“These infrequent visits, dictated by whatever private logic, now seemed to provide nothing. An immense internal silence presided over this area of cement and pines, a terminal moraine of the emotions that held its debris of memory and regret, like the rubbish in the pockets of a dead schoolboy he had examined” [Page 108]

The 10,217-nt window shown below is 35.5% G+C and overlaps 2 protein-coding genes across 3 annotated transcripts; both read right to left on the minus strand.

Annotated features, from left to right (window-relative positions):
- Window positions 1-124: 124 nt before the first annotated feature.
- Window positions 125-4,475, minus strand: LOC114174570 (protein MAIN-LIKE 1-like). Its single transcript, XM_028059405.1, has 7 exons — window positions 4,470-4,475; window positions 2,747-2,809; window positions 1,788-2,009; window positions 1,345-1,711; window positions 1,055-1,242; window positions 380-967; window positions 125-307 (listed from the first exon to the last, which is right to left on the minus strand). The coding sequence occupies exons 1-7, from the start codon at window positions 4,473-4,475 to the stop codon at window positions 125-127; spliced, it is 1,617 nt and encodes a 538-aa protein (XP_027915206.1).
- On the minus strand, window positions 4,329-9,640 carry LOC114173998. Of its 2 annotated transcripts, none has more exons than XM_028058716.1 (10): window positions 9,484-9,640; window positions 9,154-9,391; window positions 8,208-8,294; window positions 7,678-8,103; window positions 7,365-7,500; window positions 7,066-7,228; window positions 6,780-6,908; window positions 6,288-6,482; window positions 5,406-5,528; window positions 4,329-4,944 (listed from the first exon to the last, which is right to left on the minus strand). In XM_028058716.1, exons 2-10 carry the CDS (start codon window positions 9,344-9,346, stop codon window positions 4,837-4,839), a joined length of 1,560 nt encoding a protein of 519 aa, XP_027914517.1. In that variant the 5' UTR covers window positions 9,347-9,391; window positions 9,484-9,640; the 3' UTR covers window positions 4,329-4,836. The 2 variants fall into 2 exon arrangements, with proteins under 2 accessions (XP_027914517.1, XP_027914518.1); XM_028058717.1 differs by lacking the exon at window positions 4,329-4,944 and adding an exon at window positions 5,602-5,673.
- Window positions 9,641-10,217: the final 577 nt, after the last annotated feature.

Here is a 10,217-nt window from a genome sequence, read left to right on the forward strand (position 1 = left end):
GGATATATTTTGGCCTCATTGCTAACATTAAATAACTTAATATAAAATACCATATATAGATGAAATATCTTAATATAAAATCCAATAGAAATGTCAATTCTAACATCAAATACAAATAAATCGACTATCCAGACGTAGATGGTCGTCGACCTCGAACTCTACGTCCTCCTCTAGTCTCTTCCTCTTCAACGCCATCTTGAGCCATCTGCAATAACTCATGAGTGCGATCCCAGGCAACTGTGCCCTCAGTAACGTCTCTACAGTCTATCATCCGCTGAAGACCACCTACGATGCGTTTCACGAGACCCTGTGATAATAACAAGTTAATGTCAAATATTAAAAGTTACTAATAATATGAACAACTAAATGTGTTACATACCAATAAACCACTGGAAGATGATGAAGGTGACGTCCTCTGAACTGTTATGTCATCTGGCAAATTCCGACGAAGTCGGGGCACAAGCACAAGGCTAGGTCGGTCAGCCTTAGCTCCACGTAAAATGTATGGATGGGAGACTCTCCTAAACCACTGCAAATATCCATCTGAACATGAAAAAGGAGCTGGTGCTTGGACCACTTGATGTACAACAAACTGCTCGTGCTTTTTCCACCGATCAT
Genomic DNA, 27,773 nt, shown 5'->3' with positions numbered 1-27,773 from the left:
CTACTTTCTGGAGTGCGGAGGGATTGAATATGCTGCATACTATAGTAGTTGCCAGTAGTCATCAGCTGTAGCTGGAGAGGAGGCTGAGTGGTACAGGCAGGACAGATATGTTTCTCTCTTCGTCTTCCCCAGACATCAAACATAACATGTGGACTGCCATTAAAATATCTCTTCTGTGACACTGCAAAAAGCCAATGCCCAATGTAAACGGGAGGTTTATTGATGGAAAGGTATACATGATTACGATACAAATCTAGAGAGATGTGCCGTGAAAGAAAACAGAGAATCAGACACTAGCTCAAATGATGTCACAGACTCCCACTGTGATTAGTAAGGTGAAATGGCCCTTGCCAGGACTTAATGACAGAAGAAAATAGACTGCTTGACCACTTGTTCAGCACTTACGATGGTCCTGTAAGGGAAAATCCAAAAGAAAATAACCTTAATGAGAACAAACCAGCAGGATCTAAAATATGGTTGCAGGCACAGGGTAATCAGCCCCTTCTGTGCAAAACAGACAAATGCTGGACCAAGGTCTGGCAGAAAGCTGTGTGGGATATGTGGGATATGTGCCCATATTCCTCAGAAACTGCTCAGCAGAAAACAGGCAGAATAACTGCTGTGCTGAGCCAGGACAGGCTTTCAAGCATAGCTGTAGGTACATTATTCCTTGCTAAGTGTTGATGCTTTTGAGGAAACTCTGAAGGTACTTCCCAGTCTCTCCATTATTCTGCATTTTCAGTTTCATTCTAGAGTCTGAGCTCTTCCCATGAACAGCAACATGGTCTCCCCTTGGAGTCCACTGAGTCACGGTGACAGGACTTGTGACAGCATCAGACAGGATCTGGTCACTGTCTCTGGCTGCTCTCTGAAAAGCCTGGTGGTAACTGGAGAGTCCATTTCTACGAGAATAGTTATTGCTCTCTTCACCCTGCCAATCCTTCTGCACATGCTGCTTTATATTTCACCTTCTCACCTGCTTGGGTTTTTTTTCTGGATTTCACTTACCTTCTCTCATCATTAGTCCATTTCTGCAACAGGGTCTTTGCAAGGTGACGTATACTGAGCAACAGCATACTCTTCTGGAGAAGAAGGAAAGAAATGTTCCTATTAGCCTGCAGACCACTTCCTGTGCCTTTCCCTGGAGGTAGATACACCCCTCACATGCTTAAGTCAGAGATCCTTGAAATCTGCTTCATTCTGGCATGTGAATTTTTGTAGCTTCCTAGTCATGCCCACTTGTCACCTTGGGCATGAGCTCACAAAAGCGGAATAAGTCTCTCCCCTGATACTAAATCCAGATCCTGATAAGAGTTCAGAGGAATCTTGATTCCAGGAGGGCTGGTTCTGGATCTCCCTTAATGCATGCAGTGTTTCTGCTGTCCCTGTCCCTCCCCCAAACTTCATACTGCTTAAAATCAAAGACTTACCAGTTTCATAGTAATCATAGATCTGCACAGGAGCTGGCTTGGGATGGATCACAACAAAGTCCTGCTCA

Of course, benign psychopathologies do not have to take the form of a sexual predilection for car accidents. They can be much more mundane. Much more common. Much more familiar. Nicolas Klotz’s Heartbeat Detector — based upon the French novel La Question Humaine by Francois Emmanuel — is an exploration of the idea that certain psychopathologies can survive the death of their host organism, living on in the cultural aether to rewire whole new generations to fit with new and emerging forms of environmental unpleasantness. A process of adaptation that is noticeable in certain chilling linguistic similarities.